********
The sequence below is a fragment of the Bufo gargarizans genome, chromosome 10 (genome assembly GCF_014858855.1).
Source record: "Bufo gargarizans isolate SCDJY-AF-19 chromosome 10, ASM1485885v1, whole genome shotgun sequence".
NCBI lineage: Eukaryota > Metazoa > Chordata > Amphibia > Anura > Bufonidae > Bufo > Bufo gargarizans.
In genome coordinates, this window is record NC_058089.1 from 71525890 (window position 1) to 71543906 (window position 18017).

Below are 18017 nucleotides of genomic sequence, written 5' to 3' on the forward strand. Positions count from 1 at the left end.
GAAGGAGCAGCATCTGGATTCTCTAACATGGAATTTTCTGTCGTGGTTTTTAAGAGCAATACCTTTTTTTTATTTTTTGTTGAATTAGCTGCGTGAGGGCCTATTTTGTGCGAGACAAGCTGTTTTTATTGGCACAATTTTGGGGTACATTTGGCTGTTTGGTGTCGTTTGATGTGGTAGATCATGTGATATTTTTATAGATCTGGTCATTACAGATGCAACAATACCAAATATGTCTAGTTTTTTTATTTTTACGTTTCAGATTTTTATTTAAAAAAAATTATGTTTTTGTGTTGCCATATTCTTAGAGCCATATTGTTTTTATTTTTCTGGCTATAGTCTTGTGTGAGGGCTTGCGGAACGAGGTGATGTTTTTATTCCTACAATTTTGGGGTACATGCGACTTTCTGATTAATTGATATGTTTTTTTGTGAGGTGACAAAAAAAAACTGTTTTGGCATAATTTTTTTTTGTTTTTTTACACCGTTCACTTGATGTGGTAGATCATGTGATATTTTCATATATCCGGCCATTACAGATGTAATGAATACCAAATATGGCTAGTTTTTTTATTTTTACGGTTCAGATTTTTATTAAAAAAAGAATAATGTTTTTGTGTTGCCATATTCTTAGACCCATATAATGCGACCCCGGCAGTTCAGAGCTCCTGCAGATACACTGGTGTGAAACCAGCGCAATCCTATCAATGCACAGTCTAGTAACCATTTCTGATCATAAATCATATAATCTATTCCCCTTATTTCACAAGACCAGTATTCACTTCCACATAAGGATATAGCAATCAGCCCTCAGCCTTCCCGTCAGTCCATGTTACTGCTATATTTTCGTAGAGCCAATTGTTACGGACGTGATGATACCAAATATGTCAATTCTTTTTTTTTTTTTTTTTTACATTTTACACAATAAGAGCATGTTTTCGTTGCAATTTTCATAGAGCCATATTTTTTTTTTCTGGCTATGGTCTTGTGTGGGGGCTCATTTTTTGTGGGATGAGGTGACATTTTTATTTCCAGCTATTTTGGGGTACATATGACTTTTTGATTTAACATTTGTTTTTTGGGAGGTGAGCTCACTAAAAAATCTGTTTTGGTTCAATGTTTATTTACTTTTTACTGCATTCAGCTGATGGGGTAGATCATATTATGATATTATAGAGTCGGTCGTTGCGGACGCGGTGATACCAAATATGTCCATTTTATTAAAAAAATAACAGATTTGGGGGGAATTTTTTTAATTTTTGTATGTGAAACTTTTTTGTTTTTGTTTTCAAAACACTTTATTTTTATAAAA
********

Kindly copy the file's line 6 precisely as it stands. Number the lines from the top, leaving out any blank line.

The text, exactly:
GAAGGAGCAGCATCTGGATTCTCTAACATGGAATTTTCTGTCGTGGTTTTTAAGAGCAATACCTTTTTTTTATTTTTTGTTGAATTAGCTGCGTGAGGGCCTATTTTGTGCGAGACAAGCTGTTTTTATTGGCACAATTTTGGGGTACATTTGGCTGTTTGGTGTCGTTTGATGTGGTAGATCATGTGATATTTTTATAGATCTGGTCATTACAGATGCAACAATACCAAATATGTCTAGTTTTTTTATTTTTACGTTTCAGATTTTTATTTAAAAAAAATTATGTTTTTGTGTTGCCATATTCTTAGAGCCATATTGTTTTTATTTTTCTGGCTATAGTCTTGTGTGAGGGCTTGCGGAACGAGGTGATGTTTTTATTCCTACAATTTTGGGGTACATGCGACTTTCTGATTAATTGATATGTTTTTTTGTGAGGTGACAAAAAAAAACTGTTTTGGCATAATTTTTTTTTGTTTTTTTACACCGTTCACTTGATGTGGTAGATCATGTGATATTTTCATATATCCGGCCATTACAGATGTAATGAATACCAAATATGGCTAGTTTTTTTATTTTTACGGTTCAGATTTTTATTAAAAAAAGAATAATGTTTTTGTGTTGCCATATTCTTAGACCCATATAATGCGACCCCGGCAGTTCAGAGCTCCTGCAGATACACTGGTGTGAAACCAGCGCAATCCTATCAATGCACAGTCTAGTAACCATTTCTGATCATAAATCATATAATCTATTCCCCTTATTTCACAAGACCAGTATTCACTTCCACATAAGGATATAGCAATCAGCCCTCAGCCTTCCCGTCAGTCCATGTTACTGCTATATTTTCGTAGAGCCAATTGTTACGGACGTGATGATACCAAATATGTCAATTCTTTTTTTTTTTTTTTTTTACATTTTACACAATAAGAGCATGTTTTCGTTGCAATTTTCATAGAGCCATATTTTTTTTTTCTGGCTATGGTCTTGTGTGGGGGCTCATTTTTTGTGGGATGAGGTGACATTTTTATTTCCAGCTATTTTGGGGTACATATGACTTTTTGATTTAACATTTGTTTTTTGGGAGGTGAGCTCACTAAAAAATCTGTTTTGGTTCAATGTTTATTTACTTTTTACTGCATTCAGCTGATGGGGTAGATCATATTATGATATTATAGAGTCGGTCGTTGCGGACGCGGTGATACCAAATATGTCCATTTTATTAAAAAAATAACAGATTTGGGGGGAATTTTTTTAATTTTTGTATGTGAAACTTTTTTGTTTTTGTTTTCAAAACACTTTATTTTTATAAAA